Does a basic guitar tone knob work like a low pass filter?

  • Does a basic guitar tone knob work like a low pass filter you would use on a EQ plugin? And is that the same as using the High Cut parameter in Kemper?


    What about when you use a treble bleed circuit? How would one mimic that on an EQ?

    The more you find what Kemper can do then the harder you try to find what it cannot do -- like make a good cup of Frappuccino.

  • My guess is the tone knob and the DAW EQ will have slightly different effects due to the tone knobs loading effects on the pickup. But it may be a very small change???


    The DAW EQ will simply roll of the high frequencies.


    The tone knob will change the impedance the pickup is driving.


    Lets say you have 250k pots and are driving a 1000k amplifier. Your pickup is trying to push voltage into two parallel 250k's that are in parallel with the 1000k load. That is 111k load.


    Now you turn the tone knob 50% off. So you have a 250k in parallel with 125k in parallel with 1000k. That is a 76k load.


    Since the tone knob is driving a capacitor normally, these values are not valid. The load will change with frequency. Just wanted to do the math in my head to see if I was completely nuts.


    My complete noob guess is the resonant frequency (the WAH part or voice) of the pickup will change. I think a similar thing happens when adjusting the volume knob.


    Someone smart can come and clear this up for us :wacko:

  • I don't know about smart, but an electrical engineer at least :).


    From here: https://miro.medium.com/max/14…LzFj-r0rv_JmGntXulf1g.png


    Imagine your pickup is basically a sine wave generator (it isn't of course), and some resistance. Your tone pot has a resistor and a capacitor. The capacitor can't change (without you getting a soldering iron out), and the tone pot is a variable resistor that can go from nothing (a hard piece of wire like it isn't there at all) to either 250K Ohms or 500K Ohms (these are the most common).


    Capacitors present a dead short at very high frequencies and present a complete open circuit for DC signals (ones that don't move up and down at all). This is important you can see as the more of the signal you allow to go through the cap (ie, you lower the resistance on the tone pot toward zero), the less high frequencies will make it through and onto the volume pot.


    Note, that even when you have your pot turned all the way up, there is still SOME high frequencies going through the capacitor. The higher the resistor value, the less this is true.


    Also, just a note, there are several different ways to wire up your tone knob and volume control to your pickups. I have shown only the most simple one for the purpose of explanation.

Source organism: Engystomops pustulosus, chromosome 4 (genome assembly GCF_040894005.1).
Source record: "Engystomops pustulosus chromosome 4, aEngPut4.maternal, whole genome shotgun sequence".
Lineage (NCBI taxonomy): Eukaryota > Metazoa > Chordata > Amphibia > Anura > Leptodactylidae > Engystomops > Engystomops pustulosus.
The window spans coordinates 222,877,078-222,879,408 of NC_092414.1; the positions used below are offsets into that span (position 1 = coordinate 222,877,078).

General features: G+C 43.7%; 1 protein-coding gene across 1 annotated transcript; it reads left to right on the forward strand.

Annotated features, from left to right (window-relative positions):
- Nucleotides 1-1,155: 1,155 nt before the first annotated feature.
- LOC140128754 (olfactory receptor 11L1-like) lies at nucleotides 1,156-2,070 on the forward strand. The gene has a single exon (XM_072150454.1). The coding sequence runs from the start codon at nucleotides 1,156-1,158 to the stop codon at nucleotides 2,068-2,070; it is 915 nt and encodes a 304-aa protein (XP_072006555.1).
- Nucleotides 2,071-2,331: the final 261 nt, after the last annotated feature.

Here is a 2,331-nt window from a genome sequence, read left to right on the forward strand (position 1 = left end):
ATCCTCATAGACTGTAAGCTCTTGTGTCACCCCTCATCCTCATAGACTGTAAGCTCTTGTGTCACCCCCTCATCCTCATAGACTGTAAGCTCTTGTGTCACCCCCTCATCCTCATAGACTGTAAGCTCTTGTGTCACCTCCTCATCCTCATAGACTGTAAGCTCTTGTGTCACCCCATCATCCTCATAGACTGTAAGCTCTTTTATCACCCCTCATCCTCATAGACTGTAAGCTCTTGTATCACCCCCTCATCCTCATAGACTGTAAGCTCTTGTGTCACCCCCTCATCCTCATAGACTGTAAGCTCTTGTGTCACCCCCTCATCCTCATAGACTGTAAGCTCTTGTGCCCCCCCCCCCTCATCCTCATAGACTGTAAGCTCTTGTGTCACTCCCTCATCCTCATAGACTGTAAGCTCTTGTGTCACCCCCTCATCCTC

This guy goes through this simple setup in a video here:


    Note: In this video the internal resistance of the pickup is ignored.

  • Oh, BTW, your thought on how the pot works is ACTUALLY how a WAH pedal works (or at least a simple one) The actual circuit used in a WAH pedal is called a band pass circuit. The variable resistor in a WHA is used to change the center frequency of the bandpass.


    A bandpass filter squelches the HF beyond a point AND the LF beyond a point allowing only a band (Q width) of frequency through.


    The biggest failure mode with the WHA pedal is the resistor wears out from the repeated sweeping contact over the resistor coil.


    If you are interested in the brain crushing details of an active band pass circuit, you can see it here: http://www.geofex.com/article_folders/wahpedl/wahped.htm


    This is more complex since, unlike your guitar tone knob, there are powered circuit elements that have behaviors that are much more difficult to describe. Analog amplification circuits were long ago replaced with operational amplifiers that keep a host of analog circuitry goodness concealed from we engineers so we can simply rely on the Op Amp to just amplify the signal like we want it to without having to do a metric ton of math to figure it out (engineers are lazy) :).

  • I don't know about smart, but an electrical engineer at least :).

    Thanks for chiming in! I was hoping you would. I was even going to drop your name in my first post.


    Engineer here also. But I spent my whole career doing programming and system integration. So I do not have a ton of day to day use of my degree. Just enough to be dangerous and sometimes lead people astray 8o


    When I first started going to school I had dreams of making a pedal switcher and modding some amps etc. Once I bought a computer, I started programming and never looked back. Now I am not good at either engineering or programming. Trained in the one I dont use, self taught in the other.

  • Thanks for chiming in! I was hoping you would. I was even going to drop your name in my first post.


    Engineer here also. But I spent my whole career doing programming and system integration. So I do not have a ton of day to day use of my degree. Just enough to be dangerous and sometimes lead people astray 8o


    When I first started going to school I had dreams of making a pedal switcher and modding some amps etc. Once I bought a computer, I started programming and never looked back. Now I am not good at either engineering or programming. Trained in the one I dont use, self taught in the other.

    I Have done a good amount of both hardware and code, but I too am self taught in code. I have been in management for over 15 years, but still sneak off and write code or do some hardware design once in a while when no one is looking 😀. Now days I pretty much make presentations and go to conferences.


    I did make a custom back panel for my Kemper rack and replaced the RJ45 with an Ethercon ony Kemper remote cable.